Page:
Defra and EA reinforce existing and introduce new rules for septic tanks and package sewage treatment plants in England

28th Jul 2015

Defra and the Environment Agency have been campaigning in England since the beginning of 2015 to raise the awareness of owners whose properties are not connected to mains sewers about how to look after their on-site wastewater treatment systems in order to stay within the law by not polluting the environment or causing a public health risk.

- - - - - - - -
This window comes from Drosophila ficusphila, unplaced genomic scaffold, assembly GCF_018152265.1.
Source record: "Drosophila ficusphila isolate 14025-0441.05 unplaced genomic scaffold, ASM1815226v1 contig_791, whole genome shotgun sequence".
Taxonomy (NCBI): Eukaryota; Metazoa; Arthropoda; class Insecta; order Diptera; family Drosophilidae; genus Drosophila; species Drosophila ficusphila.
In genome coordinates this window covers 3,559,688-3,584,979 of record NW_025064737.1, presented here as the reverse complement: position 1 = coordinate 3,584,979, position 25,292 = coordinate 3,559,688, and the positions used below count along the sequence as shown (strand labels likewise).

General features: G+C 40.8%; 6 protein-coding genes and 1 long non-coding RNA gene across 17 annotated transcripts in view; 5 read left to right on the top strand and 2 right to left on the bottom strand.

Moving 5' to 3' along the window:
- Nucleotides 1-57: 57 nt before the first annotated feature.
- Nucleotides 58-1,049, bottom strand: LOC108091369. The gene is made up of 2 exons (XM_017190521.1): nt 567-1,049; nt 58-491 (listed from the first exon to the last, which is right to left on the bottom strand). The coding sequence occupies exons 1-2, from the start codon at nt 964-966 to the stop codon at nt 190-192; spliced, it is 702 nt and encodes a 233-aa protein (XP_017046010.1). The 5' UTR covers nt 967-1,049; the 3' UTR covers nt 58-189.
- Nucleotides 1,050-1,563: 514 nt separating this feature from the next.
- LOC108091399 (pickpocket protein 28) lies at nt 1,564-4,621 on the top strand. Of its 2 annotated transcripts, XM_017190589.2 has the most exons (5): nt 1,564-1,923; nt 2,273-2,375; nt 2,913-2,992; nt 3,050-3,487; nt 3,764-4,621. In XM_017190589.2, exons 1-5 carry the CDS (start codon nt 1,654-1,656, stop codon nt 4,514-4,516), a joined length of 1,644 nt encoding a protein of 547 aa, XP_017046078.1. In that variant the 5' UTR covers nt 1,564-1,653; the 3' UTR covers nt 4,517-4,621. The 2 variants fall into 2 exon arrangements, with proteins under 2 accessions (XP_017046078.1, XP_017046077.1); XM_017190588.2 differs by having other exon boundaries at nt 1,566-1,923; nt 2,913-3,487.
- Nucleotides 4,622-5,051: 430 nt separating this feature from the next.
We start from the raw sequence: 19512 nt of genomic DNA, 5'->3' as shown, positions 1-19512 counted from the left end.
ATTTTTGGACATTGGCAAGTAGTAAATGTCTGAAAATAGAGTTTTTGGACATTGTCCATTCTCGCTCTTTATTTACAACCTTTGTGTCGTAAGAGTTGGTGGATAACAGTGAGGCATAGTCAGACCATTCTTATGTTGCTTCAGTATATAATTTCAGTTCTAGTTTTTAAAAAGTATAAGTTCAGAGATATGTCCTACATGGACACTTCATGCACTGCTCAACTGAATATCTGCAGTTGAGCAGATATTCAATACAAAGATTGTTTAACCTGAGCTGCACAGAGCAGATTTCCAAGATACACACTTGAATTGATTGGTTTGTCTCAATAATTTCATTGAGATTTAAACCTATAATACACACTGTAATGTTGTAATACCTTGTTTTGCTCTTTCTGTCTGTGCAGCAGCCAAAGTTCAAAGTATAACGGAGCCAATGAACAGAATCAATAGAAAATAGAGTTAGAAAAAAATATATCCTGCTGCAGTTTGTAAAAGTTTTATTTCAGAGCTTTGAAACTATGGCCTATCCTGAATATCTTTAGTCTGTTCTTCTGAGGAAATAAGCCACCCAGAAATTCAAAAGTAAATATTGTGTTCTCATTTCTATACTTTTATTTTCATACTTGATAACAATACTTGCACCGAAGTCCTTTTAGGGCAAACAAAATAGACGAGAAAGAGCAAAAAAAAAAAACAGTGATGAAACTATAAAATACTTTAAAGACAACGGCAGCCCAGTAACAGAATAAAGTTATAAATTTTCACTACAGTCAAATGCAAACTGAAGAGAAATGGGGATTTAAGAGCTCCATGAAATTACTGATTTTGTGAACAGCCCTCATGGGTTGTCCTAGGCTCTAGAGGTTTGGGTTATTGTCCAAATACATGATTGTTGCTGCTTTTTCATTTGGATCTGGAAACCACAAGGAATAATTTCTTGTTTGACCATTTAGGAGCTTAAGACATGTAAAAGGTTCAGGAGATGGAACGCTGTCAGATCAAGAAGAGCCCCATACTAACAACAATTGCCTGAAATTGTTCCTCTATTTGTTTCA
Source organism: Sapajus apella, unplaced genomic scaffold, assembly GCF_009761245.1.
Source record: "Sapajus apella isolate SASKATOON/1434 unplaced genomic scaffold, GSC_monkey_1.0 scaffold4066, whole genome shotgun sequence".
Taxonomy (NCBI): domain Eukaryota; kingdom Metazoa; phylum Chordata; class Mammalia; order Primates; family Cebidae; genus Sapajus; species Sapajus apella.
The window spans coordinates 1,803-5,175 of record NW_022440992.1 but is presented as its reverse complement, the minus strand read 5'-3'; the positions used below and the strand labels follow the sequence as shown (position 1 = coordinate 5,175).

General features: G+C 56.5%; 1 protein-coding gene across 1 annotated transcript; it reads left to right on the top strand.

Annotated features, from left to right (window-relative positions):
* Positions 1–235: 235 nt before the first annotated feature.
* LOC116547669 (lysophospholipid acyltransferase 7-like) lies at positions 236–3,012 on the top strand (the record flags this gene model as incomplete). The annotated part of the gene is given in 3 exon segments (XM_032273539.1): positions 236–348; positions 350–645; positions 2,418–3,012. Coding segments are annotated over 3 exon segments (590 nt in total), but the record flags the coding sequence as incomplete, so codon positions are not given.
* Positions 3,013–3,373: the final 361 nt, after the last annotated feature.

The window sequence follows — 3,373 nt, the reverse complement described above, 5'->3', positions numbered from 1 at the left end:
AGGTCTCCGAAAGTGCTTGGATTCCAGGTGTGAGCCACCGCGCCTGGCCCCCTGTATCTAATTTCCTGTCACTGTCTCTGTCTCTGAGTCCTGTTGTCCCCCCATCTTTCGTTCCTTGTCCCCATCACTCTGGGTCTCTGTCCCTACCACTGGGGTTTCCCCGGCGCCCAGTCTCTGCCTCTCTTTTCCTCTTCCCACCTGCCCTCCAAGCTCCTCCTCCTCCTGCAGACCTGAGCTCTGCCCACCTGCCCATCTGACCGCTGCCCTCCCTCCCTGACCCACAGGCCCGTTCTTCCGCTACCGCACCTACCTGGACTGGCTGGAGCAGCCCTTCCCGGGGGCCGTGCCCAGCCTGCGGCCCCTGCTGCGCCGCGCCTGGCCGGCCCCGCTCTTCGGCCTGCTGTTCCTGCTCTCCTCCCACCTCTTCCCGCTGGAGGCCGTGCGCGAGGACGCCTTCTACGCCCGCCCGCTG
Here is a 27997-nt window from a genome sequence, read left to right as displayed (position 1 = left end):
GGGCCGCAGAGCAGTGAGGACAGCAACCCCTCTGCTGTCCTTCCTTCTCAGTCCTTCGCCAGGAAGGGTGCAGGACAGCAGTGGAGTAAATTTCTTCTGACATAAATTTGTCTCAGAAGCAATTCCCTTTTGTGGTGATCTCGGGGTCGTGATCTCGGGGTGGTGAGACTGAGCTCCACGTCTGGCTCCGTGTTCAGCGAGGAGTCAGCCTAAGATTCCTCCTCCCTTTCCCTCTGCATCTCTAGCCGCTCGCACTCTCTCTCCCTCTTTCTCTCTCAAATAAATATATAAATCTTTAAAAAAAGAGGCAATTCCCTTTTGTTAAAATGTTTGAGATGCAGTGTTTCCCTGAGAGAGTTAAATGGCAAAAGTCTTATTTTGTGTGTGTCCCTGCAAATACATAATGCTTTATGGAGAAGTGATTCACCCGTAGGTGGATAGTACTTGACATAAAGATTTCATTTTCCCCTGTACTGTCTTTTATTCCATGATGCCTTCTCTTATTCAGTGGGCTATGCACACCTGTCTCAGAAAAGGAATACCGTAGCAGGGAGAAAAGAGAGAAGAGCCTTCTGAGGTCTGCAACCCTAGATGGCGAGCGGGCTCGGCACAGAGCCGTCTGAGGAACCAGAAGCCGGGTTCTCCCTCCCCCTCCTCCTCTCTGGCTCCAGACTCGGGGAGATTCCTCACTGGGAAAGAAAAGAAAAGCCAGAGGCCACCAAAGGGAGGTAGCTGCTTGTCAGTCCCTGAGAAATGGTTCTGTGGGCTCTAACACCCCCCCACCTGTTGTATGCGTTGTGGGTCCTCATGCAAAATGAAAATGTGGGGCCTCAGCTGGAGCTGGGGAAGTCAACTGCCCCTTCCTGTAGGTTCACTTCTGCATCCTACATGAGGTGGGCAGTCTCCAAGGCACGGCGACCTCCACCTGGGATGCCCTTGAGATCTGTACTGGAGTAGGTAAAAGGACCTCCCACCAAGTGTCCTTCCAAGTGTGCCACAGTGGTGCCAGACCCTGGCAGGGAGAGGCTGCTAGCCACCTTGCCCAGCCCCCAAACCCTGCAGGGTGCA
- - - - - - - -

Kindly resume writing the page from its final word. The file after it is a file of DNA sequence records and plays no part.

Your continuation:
The last government decided to "make less burdensome" (their words, not ours) the way in which septic tanks and small package sewage treatment plants are regulated in England which resulted in the scrapping of the registration scheme for exemptions for small sewage discharges at the end of 2014. The long-standing but little-promoted General Binding Rules are now being placed centre-stage to tell off-mains property owners very clearly what their current responsibilities are and, in fact, always have been. This is because the General Binding Rules apply regardless of how long ago an off-mains sewage treatment system, such as a septic tank, package sewage treatment plant, reed bed, cesspool or "Klargester", was installed. In-keeping with a more risk-based approach to evaluating the impact of small sewage discharges, additional new rules were introduced in January 2015 to provide extra protection in areas designated as environmentally sensitive.